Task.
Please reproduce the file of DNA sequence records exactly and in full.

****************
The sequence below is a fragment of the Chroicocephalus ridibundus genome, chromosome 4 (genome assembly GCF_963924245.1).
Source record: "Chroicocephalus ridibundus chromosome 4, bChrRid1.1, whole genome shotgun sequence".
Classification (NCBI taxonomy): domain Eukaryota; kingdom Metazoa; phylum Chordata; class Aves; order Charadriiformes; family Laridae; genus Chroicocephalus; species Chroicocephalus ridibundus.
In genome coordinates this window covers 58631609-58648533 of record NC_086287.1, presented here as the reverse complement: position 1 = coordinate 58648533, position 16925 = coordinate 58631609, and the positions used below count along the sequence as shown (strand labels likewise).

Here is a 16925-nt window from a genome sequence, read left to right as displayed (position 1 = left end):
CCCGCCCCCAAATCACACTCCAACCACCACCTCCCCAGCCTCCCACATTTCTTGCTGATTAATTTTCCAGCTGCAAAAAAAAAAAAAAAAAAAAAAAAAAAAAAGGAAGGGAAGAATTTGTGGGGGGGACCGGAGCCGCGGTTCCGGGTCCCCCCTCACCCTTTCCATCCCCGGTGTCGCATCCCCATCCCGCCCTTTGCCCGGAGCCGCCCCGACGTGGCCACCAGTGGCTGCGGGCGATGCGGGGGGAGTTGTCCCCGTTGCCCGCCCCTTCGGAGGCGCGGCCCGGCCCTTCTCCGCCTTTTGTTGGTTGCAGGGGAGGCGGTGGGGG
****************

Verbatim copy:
The sequence below is a fragment of the Chroicocephalus ridibundus genome, chromosome 4 (genome assembly GCF_963924245.1).
Source record: "Chroicocephalus ridibundus chromosome 4, bChrRid1.1, whole genome shotgun sequence".
Classification (NCBI taxonomy): domain Eukaryota; kingdom Metazoa; phylum Chordata; class Aves; order Charadriiformes; family Laridae; genus Chroicocephalus; species Chroicocephalus ridibundus.
In genome coordinates this window covers 58631609-58648533 of record NC_086287.1, presented here as the reverse complement: position 1 = coordinate 58648533, position 16925 = coordinate 58631609, and the positions used below count along the sequence as shown (strand labels likewise).

Here is a 16925-nt window from a genome sequence, read left to right as displayed (position 1 = left end):
CCCGCCCCCAAATCACACTCCAACCACCACCTCCCCAGCCTCCCACATTTCTTGCTGATTAATTTTCCAGCTGCAAAAAAAAAAAAAAAAAAAAAAAAAAAAAAGGAAGGGAAGAATTTGTGGGGGGGACCGGAGCCGCGGTTCCGGGTCCCCCCTCACCCTTTCCATCCCCGGTGTCGCATCCCCATCCCGCCCTTTGCCCGGAGCCGCCCCGACGTGGCCACCAGTGGCTGCGGGCGATGCGGGGGGAGTTGTCCCCGTTGCCCGCCCCTTCGGAGGCGCGGCCCGGCCCTTCTCCGCCTTTTGTTGGTTGCAGGGGAGGCGGTGGGGG